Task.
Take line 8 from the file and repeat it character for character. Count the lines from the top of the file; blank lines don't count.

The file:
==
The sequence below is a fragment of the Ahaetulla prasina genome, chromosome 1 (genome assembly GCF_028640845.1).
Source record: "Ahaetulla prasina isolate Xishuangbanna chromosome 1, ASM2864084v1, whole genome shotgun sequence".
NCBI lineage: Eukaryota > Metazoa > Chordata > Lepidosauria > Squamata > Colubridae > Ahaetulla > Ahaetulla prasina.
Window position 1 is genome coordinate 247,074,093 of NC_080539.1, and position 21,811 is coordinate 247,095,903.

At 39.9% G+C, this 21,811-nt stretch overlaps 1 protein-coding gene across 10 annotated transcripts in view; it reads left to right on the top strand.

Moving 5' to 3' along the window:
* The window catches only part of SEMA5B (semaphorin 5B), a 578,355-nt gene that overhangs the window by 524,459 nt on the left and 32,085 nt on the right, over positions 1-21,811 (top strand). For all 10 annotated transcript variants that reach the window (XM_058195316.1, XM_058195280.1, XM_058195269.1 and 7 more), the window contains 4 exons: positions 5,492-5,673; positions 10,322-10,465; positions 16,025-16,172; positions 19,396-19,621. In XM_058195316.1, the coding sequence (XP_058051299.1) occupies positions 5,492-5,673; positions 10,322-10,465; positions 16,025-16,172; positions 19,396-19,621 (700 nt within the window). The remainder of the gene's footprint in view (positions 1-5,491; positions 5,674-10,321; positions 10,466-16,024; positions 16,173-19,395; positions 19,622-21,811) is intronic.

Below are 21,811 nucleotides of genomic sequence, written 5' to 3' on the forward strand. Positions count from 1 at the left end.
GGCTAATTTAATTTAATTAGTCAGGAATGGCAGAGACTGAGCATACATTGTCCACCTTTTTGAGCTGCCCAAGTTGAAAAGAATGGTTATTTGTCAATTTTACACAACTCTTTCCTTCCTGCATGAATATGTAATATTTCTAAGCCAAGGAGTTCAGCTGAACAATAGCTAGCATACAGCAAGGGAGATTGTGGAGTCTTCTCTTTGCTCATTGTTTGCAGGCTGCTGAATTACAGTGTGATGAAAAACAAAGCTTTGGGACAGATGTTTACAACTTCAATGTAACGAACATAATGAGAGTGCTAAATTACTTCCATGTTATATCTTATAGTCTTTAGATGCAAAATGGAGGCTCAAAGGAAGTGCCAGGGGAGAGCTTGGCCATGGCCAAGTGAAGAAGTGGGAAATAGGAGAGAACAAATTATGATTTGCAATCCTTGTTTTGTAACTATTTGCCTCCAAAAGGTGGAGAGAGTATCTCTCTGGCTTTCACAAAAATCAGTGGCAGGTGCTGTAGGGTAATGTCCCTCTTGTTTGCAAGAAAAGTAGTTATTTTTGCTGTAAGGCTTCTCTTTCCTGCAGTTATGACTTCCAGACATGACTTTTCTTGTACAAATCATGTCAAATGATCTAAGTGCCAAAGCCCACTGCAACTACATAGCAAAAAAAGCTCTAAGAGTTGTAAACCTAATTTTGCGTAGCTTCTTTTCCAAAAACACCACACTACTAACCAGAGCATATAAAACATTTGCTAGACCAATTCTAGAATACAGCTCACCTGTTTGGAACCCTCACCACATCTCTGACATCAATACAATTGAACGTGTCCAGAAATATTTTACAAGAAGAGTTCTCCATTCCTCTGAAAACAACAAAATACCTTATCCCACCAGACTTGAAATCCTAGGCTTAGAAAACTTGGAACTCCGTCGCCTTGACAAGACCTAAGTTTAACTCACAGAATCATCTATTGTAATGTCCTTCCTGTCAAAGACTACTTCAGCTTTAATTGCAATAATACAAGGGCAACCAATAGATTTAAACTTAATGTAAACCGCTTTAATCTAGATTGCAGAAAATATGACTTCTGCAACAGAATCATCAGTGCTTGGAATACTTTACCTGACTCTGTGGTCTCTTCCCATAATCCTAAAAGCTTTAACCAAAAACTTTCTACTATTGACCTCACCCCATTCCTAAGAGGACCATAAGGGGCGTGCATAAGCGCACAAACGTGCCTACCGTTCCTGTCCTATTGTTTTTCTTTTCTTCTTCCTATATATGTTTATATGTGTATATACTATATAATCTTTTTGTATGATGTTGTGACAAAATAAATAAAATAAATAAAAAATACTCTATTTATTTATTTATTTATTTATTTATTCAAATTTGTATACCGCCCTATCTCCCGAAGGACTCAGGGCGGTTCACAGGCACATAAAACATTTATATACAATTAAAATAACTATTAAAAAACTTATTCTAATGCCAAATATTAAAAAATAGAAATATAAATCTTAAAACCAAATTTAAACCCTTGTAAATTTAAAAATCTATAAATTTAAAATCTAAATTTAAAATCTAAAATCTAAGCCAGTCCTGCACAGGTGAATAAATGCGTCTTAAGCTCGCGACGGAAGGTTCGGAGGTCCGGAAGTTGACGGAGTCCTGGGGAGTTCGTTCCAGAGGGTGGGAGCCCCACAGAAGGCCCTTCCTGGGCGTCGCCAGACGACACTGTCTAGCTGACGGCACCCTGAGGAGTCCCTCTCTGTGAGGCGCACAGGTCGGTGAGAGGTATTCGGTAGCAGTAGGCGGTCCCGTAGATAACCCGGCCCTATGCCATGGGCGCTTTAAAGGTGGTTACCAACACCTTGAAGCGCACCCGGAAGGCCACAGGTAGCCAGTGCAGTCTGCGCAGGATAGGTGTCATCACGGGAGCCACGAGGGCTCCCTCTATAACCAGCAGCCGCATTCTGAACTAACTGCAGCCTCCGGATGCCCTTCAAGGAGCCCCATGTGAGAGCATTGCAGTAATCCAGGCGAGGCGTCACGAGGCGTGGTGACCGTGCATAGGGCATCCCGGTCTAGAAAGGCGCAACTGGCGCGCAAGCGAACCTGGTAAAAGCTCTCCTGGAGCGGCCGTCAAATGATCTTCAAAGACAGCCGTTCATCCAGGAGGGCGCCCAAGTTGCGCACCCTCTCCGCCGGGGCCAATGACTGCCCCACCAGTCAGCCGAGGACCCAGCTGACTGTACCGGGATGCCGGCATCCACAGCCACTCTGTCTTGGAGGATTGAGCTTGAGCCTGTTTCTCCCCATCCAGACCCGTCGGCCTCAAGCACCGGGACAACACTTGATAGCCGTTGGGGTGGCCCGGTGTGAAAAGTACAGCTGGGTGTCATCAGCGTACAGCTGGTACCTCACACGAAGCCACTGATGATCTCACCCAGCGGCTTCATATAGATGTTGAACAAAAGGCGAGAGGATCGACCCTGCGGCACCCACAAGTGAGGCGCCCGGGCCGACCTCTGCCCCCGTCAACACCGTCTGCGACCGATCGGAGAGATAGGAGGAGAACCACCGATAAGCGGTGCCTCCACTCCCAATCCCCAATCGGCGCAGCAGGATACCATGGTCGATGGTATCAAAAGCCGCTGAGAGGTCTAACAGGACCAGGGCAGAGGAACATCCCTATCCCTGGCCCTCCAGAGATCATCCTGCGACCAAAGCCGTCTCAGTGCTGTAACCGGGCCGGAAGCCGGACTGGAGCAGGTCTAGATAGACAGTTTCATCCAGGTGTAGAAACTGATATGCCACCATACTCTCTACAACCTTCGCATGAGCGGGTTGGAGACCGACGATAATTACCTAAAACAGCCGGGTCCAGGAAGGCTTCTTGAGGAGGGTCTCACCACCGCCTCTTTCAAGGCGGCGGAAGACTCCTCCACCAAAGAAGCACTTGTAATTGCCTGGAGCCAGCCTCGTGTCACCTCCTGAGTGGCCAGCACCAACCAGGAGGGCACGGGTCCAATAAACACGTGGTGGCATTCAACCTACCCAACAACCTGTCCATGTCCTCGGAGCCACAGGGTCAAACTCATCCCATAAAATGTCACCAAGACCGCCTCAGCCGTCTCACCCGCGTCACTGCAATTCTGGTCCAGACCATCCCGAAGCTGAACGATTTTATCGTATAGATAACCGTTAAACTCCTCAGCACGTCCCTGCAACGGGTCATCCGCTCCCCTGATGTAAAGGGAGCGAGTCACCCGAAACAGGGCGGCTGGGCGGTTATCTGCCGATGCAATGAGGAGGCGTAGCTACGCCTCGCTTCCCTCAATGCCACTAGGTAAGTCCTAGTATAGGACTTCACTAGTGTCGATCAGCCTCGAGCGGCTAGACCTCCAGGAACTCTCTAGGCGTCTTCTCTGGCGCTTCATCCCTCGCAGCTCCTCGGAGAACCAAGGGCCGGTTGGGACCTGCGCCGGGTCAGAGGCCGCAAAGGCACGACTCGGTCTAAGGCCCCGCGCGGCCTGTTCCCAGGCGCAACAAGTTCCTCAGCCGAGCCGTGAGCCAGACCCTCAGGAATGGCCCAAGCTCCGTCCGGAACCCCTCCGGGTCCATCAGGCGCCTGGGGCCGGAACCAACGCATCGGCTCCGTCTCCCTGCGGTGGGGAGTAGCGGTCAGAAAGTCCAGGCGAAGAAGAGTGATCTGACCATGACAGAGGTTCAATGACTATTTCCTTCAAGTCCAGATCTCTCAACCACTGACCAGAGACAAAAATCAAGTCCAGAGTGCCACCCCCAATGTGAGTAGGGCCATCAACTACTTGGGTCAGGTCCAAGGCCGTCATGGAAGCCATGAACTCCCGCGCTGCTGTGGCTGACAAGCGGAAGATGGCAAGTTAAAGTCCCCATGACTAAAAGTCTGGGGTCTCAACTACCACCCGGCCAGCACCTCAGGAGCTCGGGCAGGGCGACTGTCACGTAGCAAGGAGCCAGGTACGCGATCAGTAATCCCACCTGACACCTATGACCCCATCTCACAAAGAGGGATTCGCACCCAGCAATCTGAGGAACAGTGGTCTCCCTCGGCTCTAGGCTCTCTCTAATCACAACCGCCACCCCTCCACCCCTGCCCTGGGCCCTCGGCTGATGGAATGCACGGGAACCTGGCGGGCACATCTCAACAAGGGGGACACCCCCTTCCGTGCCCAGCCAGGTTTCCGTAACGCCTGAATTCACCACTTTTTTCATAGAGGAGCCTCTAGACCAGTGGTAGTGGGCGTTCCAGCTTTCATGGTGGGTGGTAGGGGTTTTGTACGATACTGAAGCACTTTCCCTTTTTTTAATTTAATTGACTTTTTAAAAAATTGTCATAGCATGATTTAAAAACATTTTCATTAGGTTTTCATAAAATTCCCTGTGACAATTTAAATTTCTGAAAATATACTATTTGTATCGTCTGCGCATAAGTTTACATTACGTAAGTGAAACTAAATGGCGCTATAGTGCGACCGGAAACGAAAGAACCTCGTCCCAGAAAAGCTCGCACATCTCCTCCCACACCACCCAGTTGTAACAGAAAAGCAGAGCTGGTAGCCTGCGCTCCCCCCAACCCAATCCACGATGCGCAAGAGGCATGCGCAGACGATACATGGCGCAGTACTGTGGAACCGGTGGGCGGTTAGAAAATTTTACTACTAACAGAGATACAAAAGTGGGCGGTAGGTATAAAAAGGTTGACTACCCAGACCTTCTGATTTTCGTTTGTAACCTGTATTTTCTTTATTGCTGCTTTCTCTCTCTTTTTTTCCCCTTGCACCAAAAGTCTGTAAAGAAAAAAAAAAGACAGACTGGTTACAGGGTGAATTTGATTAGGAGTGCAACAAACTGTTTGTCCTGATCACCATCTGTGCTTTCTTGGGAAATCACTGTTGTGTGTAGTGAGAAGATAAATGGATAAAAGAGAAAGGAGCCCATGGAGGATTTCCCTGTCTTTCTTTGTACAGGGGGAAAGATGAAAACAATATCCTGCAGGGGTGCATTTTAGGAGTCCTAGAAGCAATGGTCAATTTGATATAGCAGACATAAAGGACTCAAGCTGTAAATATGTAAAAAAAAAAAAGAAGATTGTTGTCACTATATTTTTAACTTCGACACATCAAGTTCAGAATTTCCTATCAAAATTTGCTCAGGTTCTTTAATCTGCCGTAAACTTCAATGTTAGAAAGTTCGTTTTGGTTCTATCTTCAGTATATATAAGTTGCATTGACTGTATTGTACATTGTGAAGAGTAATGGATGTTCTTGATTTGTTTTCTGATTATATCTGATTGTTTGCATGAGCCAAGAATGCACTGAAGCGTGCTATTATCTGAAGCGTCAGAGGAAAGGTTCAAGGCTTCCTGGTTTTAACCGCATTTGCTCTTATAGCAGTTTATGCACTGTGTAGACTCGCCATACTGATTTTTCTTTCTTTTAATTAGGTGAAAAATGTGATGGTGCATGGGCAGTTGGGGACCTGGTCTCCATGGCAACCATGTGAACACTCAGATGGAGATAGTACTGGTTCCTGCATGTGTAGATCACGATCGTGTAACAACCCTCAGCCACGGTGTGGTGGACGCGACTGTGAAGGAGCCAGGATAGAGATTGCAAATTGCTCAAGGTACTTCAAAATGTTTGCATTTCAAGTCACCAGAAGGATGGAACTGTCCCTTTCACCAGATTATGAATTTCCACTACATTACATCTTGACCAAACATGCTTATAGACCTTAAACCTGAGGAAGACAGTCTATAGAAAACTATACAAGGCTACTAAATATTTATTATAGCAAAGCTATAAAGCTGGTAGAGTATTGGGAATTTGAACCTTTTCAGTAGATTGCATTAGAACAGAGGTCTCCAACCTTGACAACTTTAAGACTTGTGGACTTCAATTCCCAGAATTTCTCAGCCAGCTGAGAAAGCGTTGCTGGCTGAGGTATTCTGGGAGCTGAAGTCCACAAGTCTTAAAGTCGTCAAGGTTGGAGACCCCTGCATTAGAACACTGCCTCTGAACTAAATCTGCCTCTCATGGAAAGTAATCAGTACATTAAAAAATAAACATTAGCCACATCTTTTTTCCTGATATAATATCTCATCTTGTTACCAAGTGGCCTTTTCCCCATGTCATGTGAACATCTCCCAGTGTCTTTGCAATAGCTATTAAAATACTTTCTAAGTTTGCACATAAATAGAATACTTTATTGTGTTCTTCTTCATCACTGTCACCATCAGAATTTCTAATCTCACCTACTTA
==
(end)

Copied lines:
Below are 21,811 nucleotides of genomic sequence, written 5' to 3' on the forward strand. Positions count from 1 at the left end.